Sore throat is also one of the primary presenting features of Glandular Fever. In rare instances, some people also develop jaundice as a result of Glandular Fever. With regard to the sore throat as seen with Glandular Fever, it is generally mild and the throat becomes red and swollen, such as that seen in children with tonsillitis. In fact, if a person has symptoms of tonsillitis that lasts longer that normal then it may be a symptom of Glandular Fever. The patient additionally will find it tough to swallow foods due to pain.[2]

Due to the reaction of the immune system to the virus, there is also swelling of the lymph glands. The lymph node at any area of the body may get affected and become swollen and tender. At times, Glandular Fever can also affect the spleen and cause swelling and pain.[2]

In rare instances, the liver can also get affected by Glandular Fever resulting in inflammation. This condition is called as hepatitis and is seen mostly in people above the age of 30 with the primary presenting features being jaundice, lack of appetite, and nausea. These symptoms gradually go away once the fever comes down and the effect of the virus starts to decrease. In some cases, Glandular Fever can remain asymptomatic especially in people above the age of 40 and infants, and young children.[2]

How is Glandular Fever Treated?

As of now, there is no cure for Glandular Fever. The infection runs its course for about a week before the symptoms start to fade away. This takes a minimum of four to six weeks. However, the symptoms can be controlled by the following.[2]

Rest: Taking complete rest while the symptoms of Glandular Fever are at their peak is quite effective in calming down the symptoms of this condition. The patient will feel too fatigued to do anything around the house while the condition runs its course. As and when the condition improves, the patient may start doing light activities to get the muscle strength back.[2]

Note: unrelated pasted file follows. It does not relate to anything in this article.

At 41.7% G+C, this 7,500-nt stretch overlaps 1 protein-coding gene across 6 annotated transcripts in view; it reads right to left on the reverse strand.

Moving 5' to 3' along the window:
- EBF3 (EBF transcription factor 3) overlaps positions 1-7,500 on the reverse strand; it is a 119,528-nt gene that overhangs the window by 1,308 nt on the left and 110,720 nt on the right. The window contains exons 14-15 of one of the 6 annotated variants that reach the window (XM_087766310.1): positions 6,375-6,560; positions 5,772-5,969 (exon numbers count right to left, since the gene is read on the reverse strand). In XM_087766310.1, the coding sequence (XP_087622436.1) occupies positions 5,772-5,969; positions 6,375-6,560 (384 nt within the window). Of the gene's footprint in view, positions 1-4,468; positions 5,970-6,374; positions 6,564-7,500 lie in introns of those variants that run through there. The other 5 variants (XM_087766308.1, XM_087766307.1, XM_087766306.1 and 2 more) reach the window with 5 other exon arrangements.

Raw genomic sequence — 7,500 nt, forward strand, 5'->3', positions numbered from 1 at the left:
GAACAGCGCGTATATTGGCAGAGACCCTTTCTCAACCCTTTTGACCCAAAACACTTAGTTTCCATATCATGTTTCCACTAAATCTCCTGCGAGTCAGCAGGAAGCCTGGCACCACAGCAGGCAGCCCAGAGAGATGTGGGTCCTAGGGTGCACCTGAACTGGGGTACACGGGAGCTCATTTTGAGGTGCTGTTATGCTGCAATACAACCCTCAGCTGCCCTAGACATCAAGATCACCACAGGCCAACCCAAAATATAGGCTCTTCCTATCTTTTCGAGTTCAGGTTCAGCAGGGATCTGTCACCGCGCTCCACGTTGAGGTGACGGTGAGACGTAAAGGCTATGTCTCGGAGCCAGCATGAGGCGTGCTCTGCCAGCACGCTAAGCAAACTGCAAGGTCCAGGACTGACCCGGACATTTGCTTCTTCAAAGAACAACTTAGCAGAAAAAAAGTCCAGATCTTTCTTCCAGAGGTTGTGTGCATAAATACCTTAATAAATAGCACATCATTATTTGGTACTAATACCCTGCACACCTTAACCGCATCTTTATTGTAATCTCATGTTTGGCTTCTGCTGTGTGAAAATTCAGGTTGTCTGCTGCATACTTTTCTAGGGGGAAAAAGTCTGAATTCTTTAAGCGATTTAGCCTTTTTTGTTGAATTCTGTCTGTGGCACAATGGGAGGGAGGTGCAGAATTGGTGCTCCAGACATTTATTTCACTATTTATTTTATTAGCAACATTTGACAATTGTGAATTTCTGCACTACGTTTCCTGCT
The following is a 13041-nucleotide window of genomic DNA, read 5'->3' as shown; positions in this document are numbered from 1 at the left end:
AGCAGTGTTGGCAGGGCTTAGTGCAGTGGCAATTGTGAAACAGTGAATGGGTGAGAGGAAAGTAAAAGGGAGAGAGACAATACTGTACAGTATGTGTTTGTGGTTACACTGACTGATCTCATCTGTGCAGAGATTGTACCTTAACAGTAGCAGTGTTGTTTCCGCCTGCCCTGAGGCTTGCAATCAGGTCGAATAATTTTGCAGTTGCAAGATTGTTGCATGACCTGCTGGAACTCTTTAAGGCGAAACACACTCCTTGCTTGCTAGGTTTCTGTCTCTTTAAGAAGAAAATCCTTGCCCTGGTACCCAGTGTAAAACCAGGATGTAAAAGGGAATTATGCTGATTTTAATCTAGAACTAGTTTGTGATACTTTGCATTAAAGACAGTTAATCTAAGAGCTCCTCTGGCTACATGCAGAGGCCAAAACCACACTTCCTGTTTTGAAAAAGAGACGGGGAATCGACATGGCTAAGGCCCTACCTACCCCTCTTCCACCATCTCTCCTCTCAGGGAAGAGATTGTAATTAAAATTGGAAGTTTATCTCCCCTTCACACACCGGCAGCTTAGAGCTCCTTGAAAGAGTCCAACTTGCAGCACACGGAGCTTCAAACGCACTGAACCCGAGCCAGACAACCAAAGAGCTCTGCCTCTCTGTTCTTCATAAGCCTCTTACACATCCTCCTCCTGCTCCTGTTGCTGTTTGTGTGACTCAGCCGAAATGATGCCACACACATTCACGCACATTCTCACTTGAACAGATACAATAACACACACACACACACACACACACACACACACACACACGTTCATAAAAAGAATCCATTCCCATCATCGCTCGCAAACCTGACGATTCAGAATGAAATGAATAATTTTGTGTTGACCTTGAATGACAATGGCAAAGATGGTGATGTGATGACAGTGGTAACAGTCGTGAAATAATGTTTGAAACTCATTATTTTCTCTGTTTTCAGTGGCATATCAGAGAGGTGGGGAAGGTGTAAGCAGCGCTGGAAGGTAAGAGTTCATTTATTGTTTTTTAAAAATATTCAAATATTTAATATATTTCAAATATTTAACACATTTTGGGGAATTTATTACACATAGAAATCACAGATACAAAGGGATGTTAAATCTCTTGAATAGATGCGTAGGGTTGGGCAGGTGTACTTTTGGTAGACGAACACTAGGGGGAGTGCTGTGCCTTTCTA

Drinking Fluids: This is also an effective way of dealing with the symptoms of Glandular Fever. Drinking fluids helps prevent dehydration which is quite commonly seen in people with fever. It may be tough to swallow due to sore throat but effort should be made to ensure that adequate amount of fluid is consumed during Glandular Fever.[2]

Painkillers: To deal with any pain or discomfort, taking over the counter pain medications are quite effective. These medications not only help with pain and discomfort but also help in calming down the pain. It should however be mentioned here that aspirin should not be given for people under the age of 16.[2]

Salt Water Gargling: Salt water gargle is yet another way to manage sore throat caused due to Glandular Fever. The patient just needs to take some warm water and mix it with a pinch of salt. Gargling with this solution provides instant relief from the sore throat and makes swallowing easier. There are also salt water solutions available at local pharmacy stores that can be used as well.[2]

Steroids: This may be needed in cases where the tonsils get inflamed that make breathing difficult. However, many physicians are averse to use of steroids for treatment of Glandular Fever, especially in children.[2]


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Team PainAssist
Team PainAssist
Written, Edited or Reviewed By: Team PainAssist, Pain Assist Inc. This article does not provide medical advice. See disclaimer
Last Modified On:January 27, 2020